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Study: Care for Mentally Ill Lacking

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Study: Care for Mentally Ill Lacking

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Study: Care for Mentally Ill Lacking

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RENEE MONTAGNE, host:

This is MORNING EDITION from NPR News. I'm Renee Montagne.

STEVE INSKEEP, host:

And I'm Steve Inskeep.

A new study shows that the availability of care for serious psychiatric illnesses varies enormously around the world. No country comes out well. And not surprisingly, poor countries do worse than richer ones.

But as NPR's Joanne Silberner reports, there are things that even poor countries can do to help the mentally ill.

JOANNE SILBERNER: The study showing differences in care appears in the journal the Lancet. It's one of six reports aimed at increasing the availability of treatment for mental illness. Among the findings, in Africa there's one psychiatrist for every two million people, while in Europe there's one for every 10,000.

But mental illness exists in poorer countries at the same or greater rates. In the mid 1990s, psychiatrist Ricardo Araya surveyed people living in shantytowns in Santiago, Chile. Five percent were depressed. Araya wanted to do something about it.

International philanthropies don't focus on mental illness and the Chilean government didn't believe treatment was worth the cost. There was no public push either. He couldn't get any support.

Dr. RICARDO ARAYA (University of Bristol): I think the biggest hurdle, it was the pessimism, really. By far, it was so widespread.

SILBERNER: And many people seem to think that poverty was the root problem and until you alleviated the poverty, there was no way to get rid of the depression. Araya was offended by the attitude that there was nothing to be done.

Dr. ARAYA: Just to assume that because people are poor, they'll never going to feel better, we felt that it wasn't right. It wasn't right.

SILBERNER: He knew that untreated depression can make a poor person destitute.

Dr. ARAYA: It does not kill you, but it cripples you quite badly. You're unable to work. You're unable to enjoy life. You're unable to do your normal duties, look after your family, or whatever your role is in society. You know, it is somehow impaired.

SILBERNER: Finally he got some money from the National Institute of Mental Health in the U.S. He and others trained health workers to run group therapy classes for women. They got drug treatment to those who needed it and followed up to make sure patients continued the therapy.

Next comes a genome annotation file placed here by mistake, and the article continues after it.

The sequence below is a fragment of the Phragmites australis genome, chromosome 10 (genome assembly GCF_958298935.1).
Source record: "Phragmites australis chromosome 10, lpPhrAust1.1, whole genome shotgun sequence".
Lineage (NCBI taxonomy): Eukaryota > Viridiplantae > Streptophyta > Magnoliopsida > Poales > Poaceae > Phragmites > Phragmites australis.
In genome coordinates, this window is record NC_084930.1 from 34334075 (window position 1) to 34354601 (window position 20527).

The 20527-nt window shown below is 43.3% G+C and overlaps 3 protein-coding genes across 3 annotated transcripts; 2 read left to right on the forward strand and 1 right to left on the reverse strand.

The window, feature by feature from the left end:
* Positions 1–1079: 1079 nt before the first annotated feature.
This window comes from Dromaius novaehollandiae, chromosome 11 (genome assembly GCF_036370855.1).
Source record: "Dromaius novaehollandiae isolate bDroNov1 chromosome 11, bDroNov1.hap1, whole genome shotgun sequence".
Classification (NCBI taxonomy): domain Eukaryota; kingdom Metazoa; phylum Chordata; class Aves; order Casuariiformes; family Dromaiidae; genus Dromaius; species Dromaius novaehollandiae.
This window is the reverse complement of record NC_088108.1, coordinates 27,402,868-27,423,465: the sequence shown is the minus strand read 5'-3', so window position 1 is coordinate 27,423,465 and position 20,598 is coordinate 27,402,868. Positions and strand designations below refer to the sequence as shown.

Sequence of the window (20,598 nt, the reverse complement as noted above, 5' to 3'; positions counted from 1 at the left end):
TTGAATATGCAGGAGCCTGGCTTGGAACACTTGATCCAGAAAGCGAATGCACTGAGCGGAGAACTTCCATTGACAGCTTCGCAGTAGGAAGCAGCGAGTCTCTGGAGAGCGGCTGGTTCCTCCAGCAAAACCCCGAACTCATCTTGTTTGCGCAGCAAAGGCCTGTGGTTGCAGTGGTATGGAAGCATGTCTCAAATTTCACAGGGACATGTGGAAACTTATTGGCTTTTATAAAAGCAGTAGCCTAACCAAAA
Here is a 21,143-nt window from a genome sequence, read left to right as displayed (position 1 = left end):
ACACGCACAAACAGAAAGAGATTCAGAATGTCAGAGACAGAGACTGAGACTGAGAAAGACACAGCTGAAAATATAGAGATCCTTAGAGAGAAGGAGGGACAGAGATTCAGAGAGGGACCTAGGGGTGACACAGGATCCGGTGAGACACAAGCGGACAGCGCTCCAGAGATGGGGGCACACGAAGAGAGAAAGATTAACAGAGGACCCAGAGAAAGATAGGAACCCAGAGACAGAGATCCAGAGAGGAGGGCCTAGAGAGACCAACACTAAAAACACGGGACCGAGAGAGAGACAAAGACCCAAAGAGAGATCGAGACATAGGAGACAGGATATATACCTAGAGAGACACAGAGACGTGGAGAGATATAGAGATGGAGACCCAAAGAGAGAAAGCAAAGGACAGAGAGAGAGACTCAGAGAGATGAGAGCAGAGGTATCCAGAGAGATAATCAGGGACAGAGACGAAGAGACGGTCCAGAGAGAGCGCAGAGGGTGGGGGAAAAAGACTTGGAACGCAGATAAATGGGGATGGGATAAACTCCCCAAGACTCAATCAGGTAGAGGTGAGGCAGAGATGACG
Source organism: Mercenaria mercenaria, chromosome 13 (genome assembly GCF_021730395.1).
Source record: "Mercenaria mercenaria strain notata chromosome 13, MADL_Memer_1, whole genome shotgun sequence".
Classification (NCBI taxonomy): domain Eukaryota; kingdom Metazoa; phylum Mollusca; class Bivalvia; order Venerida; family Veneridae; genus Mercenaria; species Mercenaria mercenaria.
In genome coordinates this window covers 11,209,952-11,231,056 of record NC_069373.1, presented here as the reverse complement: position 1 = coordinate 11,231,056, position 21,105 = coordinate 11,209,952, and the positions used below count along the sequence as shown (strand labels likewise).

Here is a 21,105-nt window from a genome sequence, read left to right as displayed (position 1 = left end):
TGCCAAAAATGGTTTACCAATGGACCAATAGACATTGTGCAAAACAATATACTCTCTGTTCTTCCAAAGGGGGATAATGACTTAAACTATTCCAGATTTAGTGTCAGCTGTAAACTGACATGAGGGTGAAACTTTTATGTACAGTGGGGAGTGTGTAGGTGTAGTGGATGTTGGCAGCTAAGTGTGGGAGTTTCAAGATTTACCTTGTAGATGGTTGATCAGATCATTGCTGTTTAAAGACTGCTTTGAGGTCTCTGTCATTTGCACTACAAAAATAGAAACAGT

At the end of a year, 70 percent of the women in the special treatment group were better, compared to 40 percent of other women. The cost per day was equal to a one-way fare on the local city buses. Now the Chilean government guarantees treatment for anyone with depression.

Dr. ARAYA: This is one of the few stories with a happy ending, I guess, in this field. We found that, yes, yes, if you give people the right treatment, they do recover, regardless of whether or not they are living under very poor condition.

SILBERNER: American psychiatrist Gregory Simon, a researcher with Group Health Cooperative in Seattle, worked with Araya on the study. He said there's a lesson there for poor and rich countries.

Dr. GREGORY SIMON (Psychiatrist): Providing effective treatment for depression isn't necessarily expensive. Health care workers can effectively treat depression with a relatively modest amount of training.

SILBERNER: Treating one person's depression can have a ripple effect, says psychiatrist Martin Prince of King's College, London.

Dr. MARTIN PRINCE (King's College London): We and some of our colleagues have carried out research in India and also in Pakistan.

SILBERNER: They looked at women who developed depression just before or after they gave birth and found their babies had a lower birth weight and didn't grow well. And depression can make other diseases, such as HIV/AIDS, worse.

Prince co-authored a paper as part of the Lancet series that calls for greater investment in mental illness treatment in poor countries.

Dr. PRINCE: Although 10 percent of the disease burden as coming from mental health conditions, at the moment only about one percent of the health budget is being spent on those conditions in those parts of the world.

SILBERNER: In some places the situation is desperate. He's seen people with schizophrenia, for example, chained inside their family's hut because there's no help available. Martin Prince says it's easy to ignore mental illness because in many countries, rich or poor, people with mental illness hide or are hidden away.

Joanne Silberner, NPR News.

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